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Renting property in Wales – What you need to know

 

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1 When will the new Wales law apply?

When will the new Wales law apply?

The Renting Homes (Wales) Act 2016 comes into effect on 15 July 2022. All of the regulations made under the Act (e.g. the Fitness for Human Habitation Regulations) will also come into effect on the same date.

What happens to existing Welsh tenancies?

Under the new Wales law, ‘occupation contracts’ will replace existing tenancies and licences.

There are two main types of occupation contracts: standard and secure. Standard contracts will replace assured shorthold tenancies currently used mainly in the private rented sector, and secure contracts will replace the secure tenancies used mainly in the social rented sector.

On 15 July 2022, all existing Wales tenancy agreements will automatically convert to an occupation contract. For example, if an existing tenancy is a fixed-term assured shorthold tenancy, it will convert to a fixed-term standard occupation contract.

Likewise, a periodic assured shorthold tenancy will convert to a periodic standard contract if it is a periodic assured shorthold tenancy.

Whilst a Wales occupation contract can be initiated verbally, it needs to be followed up with a written contract statement. Written statements must be given within 14 days of the occupation date for new contracts from 15 July 2022.

Written statements for converted contracts need to be issued by 15 January 2023.

What do I need to do to comply with the requirement to provide a written copy of the occupation contract?

You or your agent will need to draw up a written statement for new occupation contracts from 15 July. The model written statements should provide a good basis for this.

For all your existing Welsh tenancies or licences, you or your agent will need to consider which of your existing terms need to be carried across to the written statement of the converted contract. You will need to provide a copy of the written statement to your existing tenants by 15 January 2023.

How do I convert an existing tenancy agreement or licence into an occupation contract?

The Welsh Government’s website contains information and advice on the Act, including model written statements for the new occupation contracts, which landlords can download and use. Read the guidance on creating a converted occupation contract.

When do I need to provide written occupation contracts to my existing tenants?

For converted Wales contracts, you have up to six months from 15 July 2022 to provide your existing tenants or licensees with a written statement of the contract.

For new occupation contracts which begin on or after 15 July 2022, you will be required to issue the written statement within 14 days of the occupation date under the contract.

Can I use the relevant Model Written Statement as it is published on the Welsh Government’s website without having to make any changes to it?

For new contracts made on or after 15 July 2022, a landlord could use the appropriate model written statement as published on the Welsh Government website without making any changes.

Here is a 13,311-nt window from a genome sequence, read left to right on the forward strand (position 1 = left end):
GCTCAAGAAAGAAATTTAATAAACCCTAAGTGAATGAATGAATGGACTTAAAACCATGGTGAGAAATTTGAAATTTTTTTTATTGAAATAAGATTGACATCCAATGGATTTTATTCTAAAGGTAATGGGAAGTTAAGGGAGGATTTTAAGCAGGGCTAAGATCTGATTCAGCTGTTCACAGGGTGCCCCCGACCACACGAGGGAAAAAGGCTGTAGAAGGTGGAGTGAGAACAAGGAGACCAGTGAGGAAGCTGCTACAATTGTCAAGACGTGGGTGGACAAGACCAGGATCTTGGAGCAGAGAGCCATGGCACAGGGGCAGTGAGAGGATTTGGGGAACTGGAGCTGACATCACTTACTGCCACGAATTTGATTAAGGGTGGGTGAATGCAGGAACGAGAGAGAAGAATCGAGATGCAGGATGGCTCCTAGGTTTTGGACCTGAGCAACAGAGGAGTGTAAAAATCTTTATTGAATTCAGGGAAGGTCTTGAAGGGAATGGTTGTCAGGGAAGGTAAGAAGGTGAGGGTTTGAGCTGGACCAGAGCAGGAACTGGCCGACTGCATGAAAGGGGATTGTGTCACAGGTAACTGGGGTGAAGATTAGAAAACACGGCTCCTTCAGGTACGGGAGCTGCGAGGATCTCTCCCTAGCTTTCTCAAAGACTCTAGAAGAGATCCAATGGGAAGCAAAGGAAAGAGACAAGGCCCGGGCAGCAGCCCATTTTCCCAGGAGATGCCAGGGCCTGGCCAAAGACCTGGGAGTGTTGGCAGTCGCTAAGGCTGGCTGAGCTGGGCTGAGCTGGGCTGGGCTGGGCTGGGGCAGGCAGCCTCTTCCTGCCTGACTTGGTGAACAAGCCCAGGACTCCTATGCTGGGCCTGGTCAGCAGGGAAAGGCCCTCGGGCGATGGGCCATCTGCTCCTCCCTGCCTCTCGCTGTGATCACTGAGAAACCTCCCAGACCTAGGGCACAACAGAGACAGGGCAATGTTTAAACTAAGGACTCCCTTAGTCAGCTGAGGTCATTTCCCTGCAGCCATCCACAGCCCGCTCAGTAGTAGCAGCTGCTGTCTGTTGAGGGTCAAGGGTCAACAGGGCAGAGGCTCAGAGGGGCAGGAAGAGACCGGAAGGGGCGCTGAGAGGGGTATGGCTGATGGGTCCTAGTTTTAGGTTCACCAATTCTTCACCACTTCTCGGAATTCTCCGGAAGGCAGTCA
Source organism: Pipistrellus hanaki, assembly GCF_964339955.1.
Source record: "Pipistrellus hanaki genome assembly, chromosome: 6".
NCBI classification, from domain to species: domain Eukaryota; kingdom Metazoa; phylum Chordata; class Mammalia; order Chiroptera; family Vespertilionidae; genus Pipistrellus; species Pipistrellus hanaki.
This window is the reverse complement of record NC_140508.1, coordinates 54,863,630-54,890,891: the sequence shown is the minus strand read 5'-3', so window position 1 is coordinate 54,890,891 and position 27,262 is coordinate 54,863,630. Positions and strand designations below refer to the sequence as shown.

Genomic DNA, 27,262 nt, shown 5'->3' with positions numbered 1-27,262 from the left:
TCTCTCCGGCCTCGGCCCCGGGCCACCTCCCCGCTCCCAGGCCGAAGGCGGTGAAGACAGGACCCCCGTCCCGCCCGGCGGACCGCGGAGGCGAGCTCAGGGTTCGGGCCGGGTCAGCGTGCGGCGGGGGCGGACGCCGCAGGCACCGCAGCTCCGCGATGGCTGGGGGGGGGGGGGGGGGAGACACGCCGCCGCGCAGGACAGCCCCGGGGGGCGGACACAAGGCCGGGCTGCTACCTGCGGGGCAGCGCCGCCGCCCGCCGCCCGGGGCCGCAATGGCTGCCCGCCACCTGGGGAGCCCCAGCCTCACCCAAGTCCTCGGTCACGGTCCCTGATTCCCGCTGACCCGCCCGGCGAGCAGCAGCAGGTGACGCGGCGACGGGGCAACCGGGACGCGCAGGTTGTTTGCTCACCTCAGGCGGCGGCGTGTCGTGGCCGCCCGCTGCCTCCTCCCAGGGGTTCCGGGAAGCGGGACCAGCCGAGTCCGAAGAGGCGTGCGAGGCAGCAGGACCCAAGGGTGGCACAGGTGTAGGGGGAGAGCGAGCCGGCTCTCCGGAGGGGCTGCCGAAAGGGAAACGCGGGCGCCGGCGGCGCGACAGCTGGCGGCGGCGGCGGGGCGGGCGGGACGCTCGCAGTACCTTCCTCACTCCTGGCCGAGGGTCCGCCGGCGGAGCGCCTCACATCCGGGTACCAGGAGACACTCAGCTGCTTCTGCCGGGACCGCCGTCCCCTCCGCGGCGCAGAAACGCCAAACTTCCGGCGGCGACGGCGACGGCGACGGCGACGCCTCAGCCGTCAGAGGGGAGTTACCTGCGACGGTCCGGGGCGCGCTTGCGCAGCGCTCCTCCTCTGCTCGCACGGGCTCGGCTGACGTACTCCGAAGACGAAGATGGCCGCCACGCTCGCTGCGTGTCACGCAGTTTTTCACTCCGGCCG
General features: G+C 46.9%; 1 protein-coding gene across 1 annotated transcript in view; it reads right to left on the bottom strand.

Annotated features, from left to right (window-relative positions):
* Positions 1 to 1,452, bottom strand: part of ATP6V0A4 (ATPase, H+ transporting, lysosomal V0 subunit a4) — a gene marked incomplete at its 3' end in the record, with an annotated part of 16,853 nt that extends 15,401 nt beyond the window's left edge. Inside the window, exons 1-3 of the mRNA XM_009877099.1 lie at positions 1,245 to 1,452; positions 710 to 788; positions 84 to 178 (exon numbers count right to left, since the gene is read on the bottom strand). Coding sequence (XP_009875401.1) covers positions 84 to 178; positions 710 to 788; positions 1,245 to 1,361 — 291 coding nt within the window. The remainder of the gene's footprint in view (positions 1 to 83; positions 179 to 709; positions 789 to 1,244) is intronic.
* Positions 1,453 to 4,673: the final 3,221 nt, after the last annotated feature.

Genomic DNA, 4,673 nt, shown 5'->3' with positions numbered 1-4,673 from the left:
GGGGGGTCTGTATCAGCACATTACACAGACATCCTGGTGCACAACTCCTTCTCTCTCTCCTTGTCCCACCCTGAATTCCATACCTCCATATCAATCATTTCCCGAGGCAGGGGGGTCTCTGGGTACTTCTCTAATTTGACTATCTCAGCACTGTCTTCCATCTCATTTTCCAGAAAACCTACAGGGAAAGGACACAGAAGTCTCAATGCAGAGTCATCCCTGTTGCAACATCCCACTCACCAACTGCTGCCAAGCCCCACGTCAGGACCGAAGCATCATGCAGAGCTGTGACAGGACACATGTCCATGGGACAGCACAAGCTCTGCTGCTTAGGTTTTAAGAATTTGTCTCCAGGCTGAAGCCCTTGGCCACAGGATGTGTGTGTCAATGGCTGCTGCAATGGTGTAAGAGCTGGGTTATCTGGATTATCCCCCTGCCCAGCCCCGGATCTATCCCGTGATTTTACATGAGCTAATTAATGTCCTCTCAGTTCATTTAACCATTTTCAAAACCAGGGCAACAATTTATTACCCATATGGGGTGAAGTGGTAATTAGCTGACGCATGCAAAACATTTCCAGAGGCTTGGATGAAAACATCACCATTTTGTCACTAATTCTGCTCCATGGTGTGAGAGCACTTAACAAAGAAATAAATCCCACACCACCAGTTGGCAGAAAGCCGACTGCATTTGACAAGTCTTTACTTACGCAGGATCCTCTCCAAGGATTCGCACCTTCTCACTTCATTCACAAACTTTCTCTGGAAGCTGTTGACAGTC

However, the model written statements include the relevant fundamental and supplementary terms set out in the legislation, which could be included in the occupation contract.

Landlords should note that supplementary terms can be omitted to benefit either the landlord or the contract-holder, but any changes must be agreed upon. Some fundamental terms can also be omitted or varied, but this is only permissible if it benefits the contract-holder.

It is also possible for landlords to include their additional terms (for example, a pets clause) as long as these do not conflict with a key matter, a fundamental term, or a supplementary term and are fair under consumer protection law. 

For existing tenancies, landlords should carefully consider all of the terms in tenancy agreements that are already in place and then make the necessary changes to the relevant model written statement to ensure that these terms are carried over into the new occupation contract.

In addition, guidance on creating a converted contract can be found. Read the guidance on creating a converted occupation contract: guidance for landlords.

Why hasn’t the Welsh Government provided model contracts for all of the contract types in the Act?

Wales model written statements have been provided for three of the six contract types set out in the Act: secure contractsperiodic standard contracts, and standard fixed-term contracts of less than seven years, as these are the three main contracts that most landlords will use.

The other contracts set out in the Act (introductory standard contracts, prohibited standard contracts and support contracts) vary the three main types of contract.

Given that most of the terms would be duplicated with only a few adjustments, it was not considered proportionate to produce separate model written statements for these other contracts.

Instead, guidance has been provided to illustrate the changes to the main types of contracts necessary to create one of these variations.

Are landlords required to provide an inventory for an unfurnished property?

The Wales Renting Homes legislation includes a supplementary provision requiring an inventory to be provided. The provision states, ‘the inventory must set out the dwelling’s contents’.

If the property is unfurnished, the inventory would reflect this and may refer only to fixtures. It is in both parties’ interests to have an accurate inventory.  

Will I still be able to regain possession without citing a fault on the part of the tenant (currently done using a ‘section 21 notice’)?

You will still be able to issue a ‘no-fault’ notice to end a periodic standard contract – this is called a Landlord’s Notice – under section 173 of the new law. Section 173 enables a landlord to regain possession without giving a reason for doing so.

The main difference is that landlords will be required to give the contract-holder six months’ notice under the new law, rather than the two months required under section 21 of the Housing Act 1988.